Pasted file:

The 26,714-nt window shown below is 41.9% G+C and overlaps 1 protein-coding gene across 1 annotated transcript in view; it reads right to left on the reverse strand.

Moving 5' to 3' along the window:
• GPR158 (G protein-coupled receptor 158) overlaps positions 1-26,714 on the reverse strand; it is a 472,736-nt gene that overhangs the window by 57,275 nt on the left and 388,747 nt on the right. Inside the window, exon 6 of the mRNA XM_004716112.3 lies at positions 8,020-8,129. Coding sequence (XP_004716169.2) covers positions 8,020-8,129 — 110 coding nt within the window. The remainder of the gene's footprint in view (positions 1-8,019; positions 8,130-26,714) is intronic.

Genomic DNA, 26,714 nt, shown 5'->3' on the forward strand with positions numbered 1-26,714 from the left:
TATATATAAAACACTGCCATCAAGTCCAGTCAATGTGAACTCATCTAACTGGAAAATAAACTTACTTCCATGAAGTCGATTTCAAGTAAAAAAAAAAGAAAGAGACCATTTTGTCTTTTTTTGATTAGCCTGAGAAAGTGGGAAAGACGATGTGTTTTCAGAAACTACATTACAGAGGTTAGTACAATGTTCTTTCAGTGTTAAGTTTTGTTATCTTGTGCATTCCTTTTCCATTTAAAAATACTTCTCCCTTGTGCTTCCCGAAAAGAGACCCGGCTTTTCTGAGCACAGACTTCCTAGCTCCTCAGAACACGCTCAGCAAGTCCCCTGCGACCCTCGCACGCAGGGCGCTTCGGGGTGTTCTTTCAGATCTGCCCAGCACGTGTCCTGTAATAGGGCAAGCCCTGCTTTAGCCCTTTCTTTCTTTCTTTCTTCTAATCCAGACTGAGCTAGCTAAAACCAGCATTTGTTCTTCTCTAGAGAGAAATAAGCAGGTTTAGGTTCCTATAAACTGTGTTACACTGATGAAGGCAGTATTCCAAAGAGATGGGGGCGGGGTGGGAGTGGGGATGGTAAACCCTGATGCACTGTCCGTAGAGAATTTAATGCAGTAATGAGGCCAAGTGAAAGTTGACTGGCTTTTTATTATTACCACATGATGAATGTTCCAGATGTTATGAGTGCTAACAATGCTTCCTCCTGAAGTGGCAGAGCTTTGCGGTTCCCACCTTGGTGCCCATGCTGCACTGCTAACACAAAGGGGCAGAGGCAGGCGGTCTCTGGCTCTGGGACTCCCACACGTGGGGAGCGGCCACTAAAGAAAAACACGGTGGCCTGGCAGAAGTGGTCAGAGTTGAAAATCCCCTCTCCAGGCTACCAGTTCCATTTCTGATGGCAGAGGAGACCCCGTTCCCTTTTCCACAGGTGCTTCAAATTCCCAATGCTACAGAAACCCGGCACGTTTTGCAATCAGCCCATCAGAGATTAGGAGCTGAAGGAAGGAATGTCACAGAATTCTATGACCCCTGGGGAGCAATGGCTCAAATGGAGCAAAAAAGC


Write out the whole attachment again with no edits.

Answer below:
The 26,714-nt window shown below is 41.9% G+C and overlaps 1 protein-coding gene across 1 annotated transcript in view; it reads right to left on the reverse strand.

Moving 5' to 3' along the window:
• GPR158 (G protein-coupled receptor 158) overlaps positions 1-26,714 on the reverse strand; it is a 472,736-nt gene that overhangs the window by 57,275 nt on the left and 388,747 nt on the right. Inside the window, exon 6 of the mRNA XM_004716112.3 lies at positions 8,020-8,129. Coding sequence (XP_004716169.2) covers positions 8,020-8,129 — 110 coding nt within the window. The remainder of the gene's footprint in view (positions 1-8,019; positions 8,130-26,714) is intronic.

Genomic DNA, 26,714 nt, shown 5'->3' on the forward strand with positions numbered 1-26,714 from the left:
TATATATAAAACACTGCCATCAAGTCCAGTCAATGTGAACTCATCTAACTGGAAAATAAACTTACTTCCATGAAGTCGATTTCAAGTAAAAAAAAAAGAAAGAGACCATTTTGTCTTTTTTTGATTAGCCTGAGAAAGTGGGAAAGACGATGTGTTTTCAGAAACTACATTACAGAGGTTAGTACAATGTTCTTTCAGTGTTAAGTTTTGTTATCTTGTGCATTCCTTTTCCATTTAAAAATACTTCTCCCTTGTGCTTCCCGAAAAGAGACCCGGCTTTTCTGAGCACAGACTTCCTAGCTCCTCAGAACACGCTCAGCAAGTCCCCTGCGACCCTCGCACGCAGGGCGCTTCGGGGTGTTCTTTCAGATCTGCCCAGCACGTGTCCTGTAATAGGGCAAGCCCTGCTTTAGCCCTTTCTTTCTTTCTTTCTTCTAATCCAGACTGAGCTAGCTAAAACCAGCATTTGTTCTTCTCTAGAGAGAAATAAGCAGGTTTAGGTTCCTATAAACTGTGTTACACTGATGAAGGCAGTATTCCAAAGAGATGGGGGCGGGGTGGGAGTGGGGATGGTAAACCCTGATGCACTGTCCGTAGAGAATTTAATGCAGTAATGAGGCCAAGTGAAAGTTGACTGGCTTTTTATTATTACCACATGATGAATGTTCCAGATGTTATGAGTGCTAACAATGCTTCCTCCTGAAGTGGCAGAGCTTTGCGGTTCCCACCTTGGTGCCCATGCTGCACTGCTAACACAAAGGGGCAGAGGCAGGCGGTCTCTGGCTCTGGGACTCCCACACGTGGGGAGCGGCCACTAAAGAAAAACACGGTGGCCTGGCAGAAGTGGTCAGAGTTGAAAATCCCCTCTCCAGGCTACCAGTTCCATTTCTGATGGCAGAGGAGACCCCGTTCCCTTTTCCACAGGTGCTTCAAATTCCCAATGCTACAGAAACCCGGCACGTTTTGCAATCAGCCCATCAGAGATTAGGAGCTGAAGGAAGGAATGTCACAGAATTCTATGACCCCTGGGGAGCAATGGCTCAAATGGAGCAAAAAAGC